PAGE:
Origin of bonhomieFrench from bonhomme from bon, good + homme, man
The definition of bonhomie is good natured, pleasant and friendly.
An example of a bonhomie person is someone who is always happy and kind to others.
A pleasant and affable disposition; geniality.
Origin of bonhomieFrench from bonhomme good-natured man bon good ( from Latin bonus ; see deu-2 in Indo-European roots.) homme man ( from Latin homō ; see dhghem- in Indo-European roots.)
- It is not too much to say that his imperturbable equanimity, his serene bonhomie kept the host together.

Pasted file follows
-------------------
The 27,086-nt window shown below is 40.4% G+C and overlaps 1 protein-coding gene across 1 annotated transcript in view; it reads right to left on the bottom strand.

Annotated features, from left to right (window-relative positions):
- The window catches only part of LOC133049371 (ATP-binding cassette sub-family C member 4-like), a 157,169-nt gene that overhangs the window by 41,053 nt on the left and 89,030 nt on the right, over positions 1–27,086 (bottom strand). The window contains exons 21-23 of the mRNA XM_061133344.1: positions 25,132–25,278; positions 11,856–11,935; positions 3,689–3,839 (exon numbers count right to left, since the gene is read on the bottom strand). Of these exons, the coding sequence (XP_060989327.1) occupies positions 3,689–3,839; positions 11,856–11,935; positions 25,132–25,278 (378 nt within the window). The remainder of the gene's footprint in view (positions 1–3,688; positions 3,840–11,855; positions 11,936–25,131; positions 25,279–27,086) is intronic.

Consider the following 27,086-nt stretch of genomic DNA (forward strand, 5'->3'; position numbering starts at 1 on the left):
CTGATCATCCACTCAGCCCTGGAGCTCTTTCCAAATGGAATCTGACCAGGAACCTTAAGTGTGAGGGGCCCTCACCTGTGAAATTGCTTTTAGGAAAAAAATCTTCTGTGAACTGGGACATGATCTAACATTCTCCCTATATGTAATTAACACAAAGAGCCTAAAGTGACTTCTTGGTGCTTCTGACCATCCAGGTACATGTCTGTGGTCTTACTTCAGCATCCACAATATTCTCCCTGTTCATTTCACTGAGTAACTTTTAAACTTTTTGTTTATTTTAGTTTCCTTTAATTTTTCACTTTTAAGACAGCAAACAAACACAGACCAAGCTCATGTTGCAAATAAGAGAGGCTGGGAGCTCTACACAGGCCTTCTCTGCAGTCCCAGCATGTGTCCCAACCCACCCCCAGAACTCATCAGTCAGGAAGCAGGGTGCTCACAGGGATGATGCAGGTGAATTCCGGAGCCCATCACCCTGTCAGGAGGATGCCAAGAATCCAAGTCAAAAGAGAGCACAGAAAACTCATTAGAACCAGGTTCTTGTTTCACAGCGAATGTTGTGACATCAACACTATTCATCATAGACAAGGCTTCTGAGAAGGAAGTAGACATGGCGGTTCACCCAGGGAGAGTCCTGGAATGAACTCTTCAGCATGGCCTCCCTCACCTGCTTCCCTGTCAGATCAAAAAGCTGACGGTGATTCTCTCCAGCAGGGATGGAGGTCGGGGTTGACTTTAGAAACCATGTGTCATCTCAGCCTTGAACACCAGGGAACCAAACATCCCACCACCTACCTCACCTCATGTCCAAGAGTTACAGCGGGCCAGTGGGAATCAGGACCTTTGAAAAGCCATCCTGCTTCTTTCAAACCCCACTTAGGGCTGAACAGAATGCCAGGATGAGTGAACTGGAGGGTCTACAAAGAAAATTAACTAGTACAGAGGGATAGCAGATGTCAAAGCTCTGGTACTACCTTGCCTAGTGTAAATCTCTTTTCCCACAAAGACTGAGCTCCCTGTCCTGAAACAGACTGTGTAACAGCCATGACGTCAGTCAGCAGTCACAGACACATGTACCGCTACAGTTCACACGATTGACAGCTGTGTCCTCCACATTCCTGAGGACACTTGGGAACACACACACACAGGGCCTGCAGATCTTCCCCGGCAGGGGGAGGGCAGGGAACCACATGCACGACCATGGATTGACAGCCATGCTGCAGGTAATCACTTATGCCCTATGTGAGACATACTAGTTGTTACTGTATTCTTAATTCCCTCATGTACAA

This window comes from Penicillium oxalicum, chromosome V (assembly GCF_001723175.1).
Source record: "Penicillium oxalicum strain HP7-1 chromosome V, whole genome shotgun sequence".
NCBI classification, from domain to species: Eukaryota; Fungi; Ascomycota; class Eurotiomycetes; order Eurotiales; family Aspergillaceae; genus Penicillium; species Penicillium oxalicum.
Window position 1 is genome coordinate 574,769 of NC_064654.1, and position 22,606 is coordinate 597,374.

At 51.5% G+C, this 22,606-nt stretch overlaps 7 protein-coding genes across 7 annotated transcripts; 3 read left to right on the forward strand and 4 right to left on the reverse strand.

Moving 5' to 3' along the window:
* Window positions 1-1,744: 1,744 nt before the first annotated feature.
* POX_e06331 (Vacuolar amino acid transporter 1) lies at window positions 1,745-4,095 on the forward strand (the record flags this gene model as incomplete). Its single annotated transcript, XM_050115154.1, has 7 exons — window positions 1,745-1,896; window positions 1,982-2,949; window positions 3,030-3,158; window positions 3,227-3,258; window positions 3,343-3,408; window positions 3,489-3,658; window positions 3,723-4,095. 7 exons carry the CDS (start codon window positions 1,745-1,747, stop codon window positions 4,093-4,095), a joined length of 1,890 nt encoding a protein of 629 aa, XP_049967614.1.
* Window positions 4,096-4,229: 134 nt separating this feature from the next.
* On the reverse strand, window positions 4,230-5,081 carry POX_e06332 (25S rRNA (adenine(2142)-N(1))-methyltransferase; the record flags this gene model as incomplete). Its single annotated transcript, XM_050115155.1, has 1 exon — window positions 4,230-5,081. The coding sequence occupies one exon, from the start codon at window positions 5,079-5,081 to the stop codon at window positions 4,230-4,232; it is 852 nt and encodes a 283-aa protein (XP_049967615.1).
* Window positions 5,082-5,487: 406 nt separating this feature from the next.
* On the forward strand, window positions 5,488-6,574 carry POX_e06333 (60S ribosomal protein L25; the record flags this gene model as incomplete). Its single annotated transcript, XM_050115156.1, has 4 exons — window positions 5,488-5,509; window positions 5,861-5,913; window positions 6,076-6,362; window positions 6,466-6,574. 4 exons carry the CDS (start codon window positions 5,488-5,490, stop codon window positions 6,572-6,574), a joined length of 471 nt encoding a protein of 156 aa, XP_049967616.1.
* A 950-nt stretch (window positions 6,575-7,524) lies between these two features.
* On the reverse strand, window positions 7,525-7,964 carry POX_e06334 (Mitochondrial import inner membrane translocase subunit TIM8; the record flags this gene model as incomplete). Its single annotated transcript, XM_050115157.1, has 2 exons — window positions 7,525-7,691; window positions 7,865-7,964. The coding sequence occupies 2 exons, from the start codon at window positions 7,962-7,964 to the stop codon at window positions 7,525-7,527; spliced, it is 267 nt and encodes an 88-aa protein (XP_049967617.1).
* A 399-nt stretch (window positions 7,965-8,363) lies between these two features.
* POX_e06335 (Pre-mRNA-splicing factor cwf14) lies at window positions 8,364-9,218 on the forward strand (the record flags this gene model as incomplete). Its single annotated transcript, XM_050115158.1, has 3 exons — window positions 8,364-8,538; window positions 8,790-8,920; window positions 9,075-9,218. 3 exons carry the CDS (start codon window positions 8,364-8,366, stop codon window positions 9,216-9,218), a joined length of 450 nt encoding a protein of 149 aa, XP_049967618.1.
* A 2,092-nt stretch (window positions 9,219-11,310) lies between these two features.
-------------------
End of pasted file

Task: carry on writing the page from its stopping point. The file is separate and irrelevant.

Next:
- Laromiguiere taught the philosophy of Locke and Condillac, happily modified on some points, with a clearness and grace which in appearance at least removed difficulties, and with a charm of spiritual bonhomie which penetrated and subdued."
- Been succeeded by his son Francis His popular and designation of " our good Kaiser Franz " this monarch Metter- owed to a certain simplicity of address and bonhomie °ich' which pleased the Viennese, certainly not to his serious qualities as a ruler.
- He lacked, moreover, the tact and bonhomie of the Jagiellos; but in fairness it should be added that the Jagiellos were natives of the soil, that they had practically made the monarchy, and that they could always play Lithuania off against Poland.
- His name for bonhomie and liberality attached the floating soldier-class of Macedonians and Greeks to his service.